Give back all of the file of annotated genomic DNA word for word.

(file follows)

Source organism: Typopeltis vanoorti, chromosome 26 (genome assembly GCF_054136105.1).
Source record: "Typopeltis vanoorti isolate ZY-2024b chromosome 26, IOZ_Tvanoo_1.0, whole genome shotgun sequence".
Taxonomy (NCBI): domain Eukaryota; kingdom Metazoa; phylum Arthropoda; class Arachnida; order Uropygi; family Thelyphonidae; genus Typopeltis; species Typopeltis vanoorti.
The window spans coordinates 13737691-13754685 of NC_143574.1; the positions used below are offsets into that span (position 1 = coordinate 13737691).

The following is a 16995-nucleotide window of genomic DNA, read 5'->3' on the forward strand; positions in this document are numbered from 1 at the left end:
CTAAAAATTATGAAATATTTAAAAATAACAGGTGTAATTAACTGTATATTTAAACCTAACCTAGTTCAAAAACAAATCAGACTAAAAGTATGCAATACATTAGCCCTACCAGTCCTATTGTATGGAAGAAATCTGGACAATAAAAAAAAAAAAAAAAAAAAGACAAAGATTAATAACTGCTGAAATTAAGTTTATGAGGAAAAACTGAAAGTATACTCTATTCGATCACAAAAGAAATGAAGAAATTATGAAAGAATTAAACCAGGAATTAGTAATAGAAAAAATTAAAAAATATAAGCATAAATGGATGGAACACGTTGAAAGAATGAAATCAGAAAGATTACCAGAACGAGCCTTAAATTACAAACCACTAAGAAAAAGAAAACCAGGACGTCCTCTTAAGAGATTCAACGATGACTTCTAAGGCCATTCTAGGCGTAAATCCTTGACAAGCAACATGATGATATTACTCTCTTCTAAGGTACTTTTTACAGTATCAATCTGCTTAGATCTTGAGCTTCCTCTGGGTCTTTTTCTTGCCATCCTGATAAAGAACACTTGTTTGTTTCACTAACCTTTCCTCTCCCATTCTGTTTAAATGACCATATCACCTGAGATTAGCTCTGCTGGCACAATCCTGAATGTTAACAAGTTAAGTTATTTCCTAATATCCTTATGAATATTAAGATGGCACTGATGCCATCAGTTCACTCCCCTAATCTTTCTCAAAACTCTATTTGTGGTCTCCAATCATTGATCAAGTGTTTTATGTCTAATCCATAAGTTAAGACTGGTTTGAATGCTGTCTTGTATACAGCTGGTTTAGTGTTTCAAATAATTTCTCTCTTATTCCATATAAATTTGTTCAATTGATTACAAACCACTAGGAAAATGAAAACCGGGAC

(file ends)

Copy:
Source organism: Typopeltis vanoorti, chromosome 26 (genome assembly GCF_054136105.1).
Source record: "Typopeltis vanoorti isolate ZY-2024b chromosome 26, IOZ_Tvanoo_1.0, whole genome shotgun sequence".
Taxonomy (NCBI): domain Eukaryota; kingdom Metazoa; phylum Arthropoda; class Arachnida; order Uropygi; family Thelyphonidae; genus Typopeltis; species Typopeltis vanoorti.
The window spans coordinates 13737691-13754685 of NC_143574.1; the positions used below are offsets into that span (position 1 = coordinate 13737691).

The following is a 16995-nucleotide window of genomic DNA, read 5'->3' on the forward strand; positions in this document are numbered from 1 at the left end:
CTAAAAATTATGAAATATTTAAAAATAACAGGTGTAATTAACTGTATATTTAAACCTAACCTAGTTCAAAAACAAATCAGACTAAAAGTATGCAATACATTAGCCCTACCAGTCCTATTGTATGGAAGAAATCTGGACAATAAAAAAAAAAAAAAAAAAAAGACAAAGATTAATAACTGCTGAAATTAAGTTTATGAGGAAAAACTGAAAGTATACTCTATTCGATCACAAAAGAAATGAAGAAATTATGAAAGAATTAAACCAGGAATTAGTAATAGAAAAAATTAAAAAATATAAGCATAAATGGATGGAACACGTTGAAAGAATGAAATCAGAAAGATTACCAGAACGAGCCTTAAATTACAAACCACTAAGAAAAAGAAAACCAGGACGTCCTCTTAAGAGATTCAACGATGACTTCTAAGGCCATTCTAGGCGTAAATCCTTGACAAGCAACATGATGATATTACTCTCTTCTAAGGTACTTTTTACAGTATCAATCTGCTTAGATCTTGAGCTTCCTCTGGGTCTTTTTCTTGCCATCCTGATAAAGAACACTTGTTTGTTTCACTAACCTTTCCTCTCCCATTCTGTTTAAATGACCATATCACCTGAGATTAGCTCTGCTGGCACAATCCTGAATGTTAACAAGTTAAGTTATTTCCTAATATCCTTATGAATATTAAGATGGCACTGATGCCATCAGTTCACTCCCCTAATCTTTCTCAAAACTCTATTTGTGGTCTCCAATCATTGATCAAGTGTTTTATGTCTAATCCATAAGTTAAGACTGGTTTGAATGCTGTCTTGTATACAGCTGGTTTAGTGTTTCAAATAATTTCTCTCTTATTCCATATAAATTTGTTCAATTGATTACAAACCACTAGGAAAATGAAAACCGGGAC